Below, Style.com highlights exclusive images from the portfolio—Interview‘s latest issue hits newsstands September 2—and insights gleaned from the article.
1. Fashion’s attitude toward nudity is backward.
Daria Werbowy: “You take a lot of nudes. For me, I’m very comfortable nude with you. You have a perception of women that I think women appreciate. It’s very different from a random picture of a woman naked. Your perspective is more romantic and more respectful of the female body. It comes from a nice place. So, you obviously saw I Am Curious when you were younger. It was banned in a lot of places.”
Mikael Jansson: “It was banned, but I think it was also the 12th most seen film in America in 1969.”
DW: “Nudity seems to be an issue that America can’t get over in general. I wonder when the day will come when we will finally be OK with it, with the human form.”
MJ: “Things are going backward, in a funny way.”
2. Jansson introduced Richard Avedon to Chet Baker.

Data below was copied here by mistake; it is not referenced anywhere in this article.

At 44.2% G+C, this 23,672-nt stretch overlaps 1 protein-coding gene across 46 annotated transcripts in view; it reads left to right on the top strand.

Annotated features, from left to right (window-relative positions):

DW: “What was that [working with Avedon for two years] like?”
MJ: “It was a fantastic experience. But you had to connect with him outside of photography. I was really into jazz, so I brought my music to the studio and he loved it. So he said, ‘Mikael is in charge of music.’ I had shot Chet Baker in Sweden once before. I showed the picture to Avedon, and he said he wanted to photograph Chet. He said, ‘Let me know when Chet is playing next time.’ I said, ‘He’s playing at a small jazz club downtown.’ He said, ‘Mikael, to be a photographer, you have to do these kinds of things.’ He sent me to the club to ask Chet if I could take his picture.”